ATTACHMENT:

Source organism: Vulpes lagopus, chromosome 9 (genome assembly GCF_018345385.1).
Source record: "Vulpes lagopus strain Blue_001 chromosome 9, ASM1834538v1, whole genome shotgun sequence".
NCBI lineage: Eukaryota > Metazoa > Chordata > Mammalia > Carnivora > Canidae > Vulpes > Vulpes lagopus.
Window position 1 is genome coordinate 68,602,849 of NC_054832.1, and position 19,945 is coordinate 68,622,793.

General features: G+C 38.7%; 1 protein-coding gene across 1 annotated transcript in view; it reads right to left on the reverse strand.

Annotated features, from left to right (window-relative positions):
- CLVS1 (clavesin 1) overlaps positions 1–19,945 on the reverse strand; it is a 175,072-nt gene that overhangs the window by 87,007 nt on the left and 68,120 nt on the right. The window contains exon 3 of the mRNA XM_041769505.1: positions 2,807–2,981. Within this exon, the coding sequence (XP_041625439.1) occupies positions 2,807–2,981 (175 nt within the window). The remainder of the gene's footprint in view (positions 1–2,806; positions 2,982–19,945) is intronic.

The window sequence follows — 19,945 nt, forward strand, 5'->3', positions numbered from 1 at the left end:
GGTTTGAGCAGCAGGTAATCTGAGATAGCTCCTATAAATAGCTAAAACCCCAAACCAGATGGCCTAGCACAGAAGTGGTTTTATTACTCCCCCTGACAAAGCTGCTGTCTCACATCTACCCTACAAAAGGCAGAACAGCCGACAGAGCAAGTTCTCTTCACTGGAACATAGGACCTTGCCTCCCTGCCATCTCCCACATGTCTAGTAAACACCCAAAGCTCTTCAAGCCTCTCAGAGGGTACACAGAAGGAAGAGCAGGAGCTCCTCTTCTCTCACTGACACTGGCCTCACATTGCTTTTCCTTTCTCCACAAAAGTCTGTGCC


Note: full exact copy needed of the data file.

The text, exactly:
Source organism: Vulpes lagopus, chromosome 9 (genome assembly GCF_018345385.1).
Source record: "Vulpes lagopus strain Blue_001 chromosome 9, ASM1834538v1, whole genome shotgun sequence".
NCBI lineage: Eukaryota > Metazoa > Chordata > Mammalia > Carnivora > Canidae > Vulpes > Vulpes lagopus.
Window position 1 is genome coordinate 68,602,849 of NC_054832.1, and position 19,945 is coordinate 68,622,793.

General features: G+C 38.7%; 1 protein-coding gene across 1 annotated transcript in view; it reads right to left on the reverse strand.

Annotated features, from left to right (window-relative positions):
- CLVS1 (clavesin 1) overlaps positions 1–19,945 on the reverse strand; it is a 175,072-nt gene that overhangs the window by 87,007 nt on the left and 68,120 nt on the right. The window contains exon 3 of the mRNA XM_041769505.1: positions 2,807–2,981. Within this exon, the coding sequence (XP_041625439.1) occupies positions 2,807–2,981 (175 nt within the window). The remainder of the gene's footprint in view (positions 1–2,806; positions 2,982–19,945) is intronic.

The window sequence follows — 19,945 nt, forward strand, 5'->3', positions numbered from 1 at the left end:
GGTTTGAGCAGCAGGTAATCTGAGATAGCTCCTATAAATAGCTAAAACCCCAAACCAGATGGCCTAGCACAGAAGTGGTTTTATTACTCCCCCTGACAAAGCTGCTGTCTCACATCTACCCTACAAAAGGCAGAACAGCCGACAGAGCAAGTTCTCTTCACTGGAACATAGGACCTTGCCTCCCTGCCATCTCCCACATGTCTAGTAAACACCCAAAGCTCTTCAAGCCTCTCAGAGGGTACACAGAAGGAAGAGCAGGAGCTCCTCTTCTCTCACTGACACTGGCCTCACATTGCTTTTCCTTTCTCCACAAAAGTCTGTGCC